struct BOOST_ALIGNMENT(16) aligned
   {
      unsigned char data[Size];
   };

If it does, the code can be changed to avoid applying BOOST_ALIGNMENT to
variables and use it to align types instead.

Although I used BOOST_ALIGNMENT above for shortness, I shouldn't be
saying BOOST_ALIGNMENT because, as currently documented[2],
BOOST_ALIGNMENT is not supported by your compiler and thus should expand
to nothing (with BOOST_NO_ALIGNMENT defined). If your compiler supports
type alignment in the above syntax, we could introduce a new macro, e.g.
BOOST_TYPE_ALIGNMENT(n), that would be usable in that context, but not
in the context of a variable declaration. It can be accompanied with
BOOST_NO_TYPE_ALIGNMENT, similar to BOOST_NO_ALIGNMENT.

If it doesn't work with types, then you could just sacrifice 128-bit
atomic ops in Boost.Atomic. No changes to Boost.Atomic should be needed
for that because the lesser types should already get the necessary
alignment naturally, and 128-bit storage will be disabled by the current
preprocessor checks. I think, that would be a good solution with minimal
impact on the existing code unless, of course, you require 128-bit atomics.

[1]: https://github.com/boostorg/config/pull/122
[2]:
http://www.boost.org/doc/libs/1_63_0/libs/config/doc/html/boost_config/boost_macro_reference.html#boost_config.boost_macro_reference.macros_that_allow_use_of_c__11_features_with_c__03_compilers


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Re: [config] [atomic] Problem with placement of BOOST_ALIGNMENT - requesting opinions/suggestions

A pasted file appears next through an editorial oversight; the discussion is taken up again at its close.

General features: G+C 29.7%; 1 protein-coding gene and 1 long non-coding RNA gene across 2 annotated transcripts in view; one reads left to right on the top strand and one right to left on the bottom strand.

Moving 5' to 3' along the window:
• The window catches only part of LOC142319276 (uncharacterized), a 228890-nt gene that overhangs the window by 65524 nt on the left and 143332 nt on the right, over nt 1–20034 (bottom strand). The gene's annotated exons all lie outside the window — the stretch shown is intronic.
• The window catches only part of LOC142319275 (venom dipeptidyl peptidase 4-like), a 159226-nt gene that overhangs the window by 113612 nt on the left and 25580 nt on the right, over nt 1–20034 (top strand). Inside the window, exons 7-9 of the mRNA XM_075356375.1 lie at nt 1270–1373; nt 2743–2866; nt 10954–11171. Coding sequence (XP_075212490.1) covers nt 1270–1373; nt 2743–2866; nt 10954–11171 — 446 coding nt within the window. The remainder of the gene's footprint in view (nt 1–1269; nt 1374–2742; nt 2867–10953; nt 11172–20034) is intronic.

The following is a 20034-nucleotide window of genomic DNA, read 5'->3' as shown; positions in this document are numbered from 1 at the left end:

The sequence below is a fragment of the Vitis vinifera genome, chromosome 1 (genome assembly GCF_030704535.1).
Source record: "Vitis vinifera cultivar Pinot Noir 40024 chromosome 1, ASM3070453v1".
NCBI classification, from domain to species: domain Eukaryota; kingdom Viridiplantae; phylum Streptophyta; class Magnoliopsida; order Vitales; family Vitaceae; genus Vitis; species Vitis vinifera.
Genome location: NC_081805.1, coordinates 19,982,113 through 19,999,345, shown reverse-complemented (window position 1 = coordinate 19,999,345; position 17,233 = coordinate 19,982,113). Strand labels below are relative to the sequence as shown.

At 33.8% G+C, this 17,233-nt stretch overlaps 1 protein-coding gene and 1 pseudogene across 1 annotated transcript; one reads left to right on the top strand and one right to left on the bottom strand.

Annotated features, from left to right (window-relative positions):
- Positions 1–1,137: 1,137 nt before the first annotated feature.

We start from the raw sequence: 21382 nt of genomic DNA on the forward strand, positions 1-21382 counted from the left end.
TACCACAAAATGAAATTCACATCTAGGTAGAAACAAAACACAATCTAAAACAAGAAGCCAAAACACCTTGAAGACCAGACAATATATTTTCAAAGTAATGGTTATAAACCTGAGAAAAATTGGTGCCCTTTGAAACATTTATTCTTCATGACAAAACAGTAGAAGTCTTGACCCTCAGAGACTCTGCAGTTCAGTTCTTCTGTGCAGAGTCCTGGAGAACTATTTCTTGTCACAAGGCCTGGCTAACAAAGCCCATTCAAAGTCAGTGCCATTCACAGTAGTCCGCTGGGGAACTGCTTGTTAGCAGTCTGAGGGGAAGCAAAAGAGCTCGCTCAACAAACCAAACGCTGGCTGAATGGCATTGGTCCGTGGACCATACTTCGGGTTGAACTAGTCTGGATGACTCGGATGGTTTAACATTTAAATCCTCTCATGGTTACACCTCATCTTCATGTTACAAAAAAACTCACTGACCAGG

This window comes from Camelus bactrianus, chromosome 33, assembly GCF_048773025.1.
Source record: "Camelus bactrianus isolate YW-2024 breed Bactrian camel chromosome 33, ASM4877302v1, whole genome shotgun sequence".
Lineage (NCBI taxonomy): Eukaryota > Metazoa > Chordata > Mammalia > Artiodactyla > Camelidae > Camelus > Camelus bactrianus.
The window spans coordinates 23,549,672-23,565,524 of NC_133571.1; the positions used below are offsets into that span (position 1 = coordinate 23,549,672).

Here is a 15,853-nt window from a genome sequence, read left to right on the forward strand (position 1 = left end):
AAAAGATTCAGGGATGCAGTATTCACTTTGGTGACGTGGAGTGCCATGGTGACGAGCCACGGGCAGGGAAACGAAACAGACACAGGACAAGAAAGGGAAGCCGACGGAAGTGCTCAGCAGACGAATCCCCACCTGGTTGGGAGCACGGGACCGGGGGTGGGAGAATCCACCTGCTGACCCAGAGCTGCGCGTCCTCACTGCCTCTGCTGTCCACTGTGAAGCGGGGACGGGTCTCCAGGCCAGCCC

Boost - Dev mailing list
In reply to this post by Boost - Dev mailing list
On 02/27/17 17:07, Peter Dimov via Boost wrote:

> Groke, Paul wrote:
> ...
>> One way to fix this would obviously be to introduce two additional
>> macros, e.g. BOOST_ALIGNMENT_DECLSPEC and BOOST_ALIGNMENT_ATTRIBUTE.
>
> ...
>> Another option would be a BOOST_ALIGNED_VARIABLE(alignment,
>> variable_definition) macro.
>
> ...
>> The third option I can think of would be to leave things as they are,
>> which of course would mean that I can't submit my Boost.Atomic
>> implementation for z/OS... hm.
>
> The obvious fourth option is to just #ifdef here for z/OS.

BOOST_ALIGNMENT is used in quite a few places, including outside
Boost.Atomic. Adding preprocessor checks everywhere would be messy.


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Re: [config] [atomic] Problem with placement of BOOST_ALIGNMENT - requesting opinions/suggestions

Boost - Dev mailing list
Andrey Semashev wrote:
> > The obvious fourth option is to just #ifdef here for z/OS.
>
> BOOST_ALIGNMENT is used in quite a few places, including outside
> Boost.Atomic. Adding preprocessor checks everywhere would be messy.

Sure, but that's only going to be a problem if we want those places to
compile on z/OS as well.


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Re: [config] [atomic] Problem with placement of BOOST_ALIGNMENT - requesting opinions/suggestions

Boost - Dev mailing list
Andrey Semashev wrote:
> This makes the compiler incompatible with the current semantics of
> BOOST_ALIGNMENT. You probably need to revise the changes made in the
> recent Boost.Config PR[1] regarding BOOST_ALIGNMENT. Please, prepare an
> updating PR for Boost.Config.

Yes, I will. Should I undo the "make BOOST_ALIGNMENT definable in the
compiler header" part (the "escape") as well, or just the definition of
BOOST_ALIGNMENT in the header for the z/OS compiler?
I personally would leave the "escape" part in, because - as I already
wrote in the PR discussion - I think every definition in suffix.hpp
should have an escape. But I'll of course do whatever you think is best.

> Note also that BOOST_ALIGNMENT can (and is) also used as a type attribute.
> Does your compiler support that?

I'm not sure, I'll have to write a test to confirm that. (It parses it
without warning, but then again it also parses it without warning at the